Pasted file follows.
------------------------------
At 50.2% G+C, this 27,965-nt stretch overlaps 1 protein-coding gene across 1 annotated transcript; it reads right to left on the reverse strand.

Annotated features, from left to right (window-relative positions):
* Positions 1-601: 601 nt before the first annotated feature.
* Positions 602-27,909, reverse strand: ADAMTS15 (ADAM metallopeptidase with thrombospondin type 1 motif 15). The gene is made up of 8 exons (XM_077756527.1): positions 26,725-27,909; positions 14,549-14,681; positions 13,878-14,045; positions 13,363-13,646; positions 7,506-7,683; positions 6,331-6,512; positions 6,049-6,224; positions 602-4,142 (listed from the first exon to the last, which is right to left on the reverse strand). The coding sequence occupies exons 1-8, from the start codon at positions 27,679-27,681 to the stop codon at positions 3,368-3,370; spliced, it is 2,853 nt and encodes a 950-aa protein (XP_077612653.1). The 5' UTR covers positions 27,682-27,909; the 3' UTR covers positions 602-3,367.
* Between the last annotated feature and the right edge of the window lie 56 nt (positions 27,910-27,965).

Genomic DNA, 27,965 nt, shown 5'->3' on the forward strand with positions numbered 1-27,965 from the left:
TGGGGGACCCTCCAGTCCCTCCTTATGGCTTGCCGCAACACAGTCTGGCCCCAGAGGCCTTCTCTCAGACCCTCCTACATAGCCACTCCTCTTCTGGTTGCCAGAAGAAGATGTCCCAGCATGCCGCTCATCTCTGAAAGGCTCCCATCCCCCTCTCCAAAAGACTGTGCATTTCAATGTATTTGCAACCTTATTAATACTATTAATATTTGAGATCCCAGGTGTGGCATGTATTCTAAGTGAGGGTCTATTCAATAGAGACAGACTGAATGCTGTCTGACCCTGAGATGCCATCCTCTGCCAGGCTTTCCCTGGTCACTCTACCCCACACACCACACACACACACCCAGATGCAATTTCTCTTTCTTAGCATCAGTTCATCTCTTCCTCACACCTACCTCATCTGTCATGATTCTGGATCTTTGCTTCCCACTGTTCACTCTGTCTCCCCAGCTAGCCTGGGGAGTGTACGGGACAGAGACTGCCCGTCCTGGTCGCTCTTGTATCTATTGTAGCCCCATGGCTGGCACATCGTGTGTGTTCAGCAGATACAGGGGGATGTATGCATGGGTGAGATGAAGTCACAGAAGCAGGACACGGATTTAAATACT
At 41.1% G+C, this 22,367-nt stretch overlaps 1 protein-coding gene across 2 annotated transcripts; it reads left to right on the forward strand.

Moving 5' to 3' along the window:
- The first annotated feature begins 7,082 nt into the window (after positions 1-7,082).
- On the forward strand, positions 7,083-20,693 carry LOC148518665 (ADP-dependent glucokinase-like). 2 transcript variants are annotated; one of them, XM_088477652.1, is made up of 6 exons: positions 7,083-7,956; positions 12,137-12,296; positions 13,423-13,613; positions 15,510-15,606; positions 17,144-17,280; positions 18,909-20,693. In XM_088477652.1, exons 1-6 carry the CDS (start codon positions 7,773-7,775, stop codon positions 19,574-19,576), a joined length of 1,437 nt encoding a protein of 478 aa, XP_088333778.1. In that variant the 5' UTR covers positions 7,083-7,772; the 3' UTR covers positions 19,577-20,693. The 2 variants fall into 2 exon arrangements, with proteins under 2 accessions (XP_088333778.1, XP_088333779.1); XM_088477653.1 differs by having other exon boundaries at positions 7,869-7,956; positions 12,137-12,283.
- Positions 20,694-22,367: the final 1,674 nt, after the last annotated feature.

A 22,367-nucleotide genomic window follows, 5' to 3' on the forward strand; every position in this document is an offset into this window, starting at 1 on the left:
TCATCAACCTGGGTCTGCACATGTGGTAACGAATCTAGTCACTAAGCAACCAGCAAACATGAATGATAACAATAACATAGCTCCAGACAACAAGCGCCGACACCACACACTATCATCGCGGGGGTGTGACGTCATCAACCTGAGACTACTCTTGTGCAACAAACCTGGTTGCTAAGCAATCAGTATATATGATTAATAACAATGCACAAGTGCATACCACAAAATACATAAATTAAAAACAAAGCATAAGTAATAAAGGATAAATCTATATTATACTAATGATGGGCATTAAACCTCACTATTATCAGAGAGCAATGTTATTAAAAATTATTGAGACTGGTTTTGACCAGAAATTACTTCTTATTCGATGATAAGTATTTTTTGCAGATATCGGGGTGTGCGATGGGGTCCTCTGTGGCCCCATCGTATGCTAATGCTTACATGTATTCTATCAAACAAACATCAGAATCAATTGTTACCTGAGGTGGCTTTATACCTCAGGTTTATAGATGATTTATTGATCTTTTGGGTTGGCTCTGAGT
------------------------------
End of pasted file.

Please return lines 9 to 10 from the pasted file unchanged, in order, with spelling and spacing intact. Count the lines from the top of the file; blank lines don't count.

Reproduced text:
Moving 5' to 3' along the window:
- The first annotated feature begins 7,082 nt into the window (after positions 1-7,082).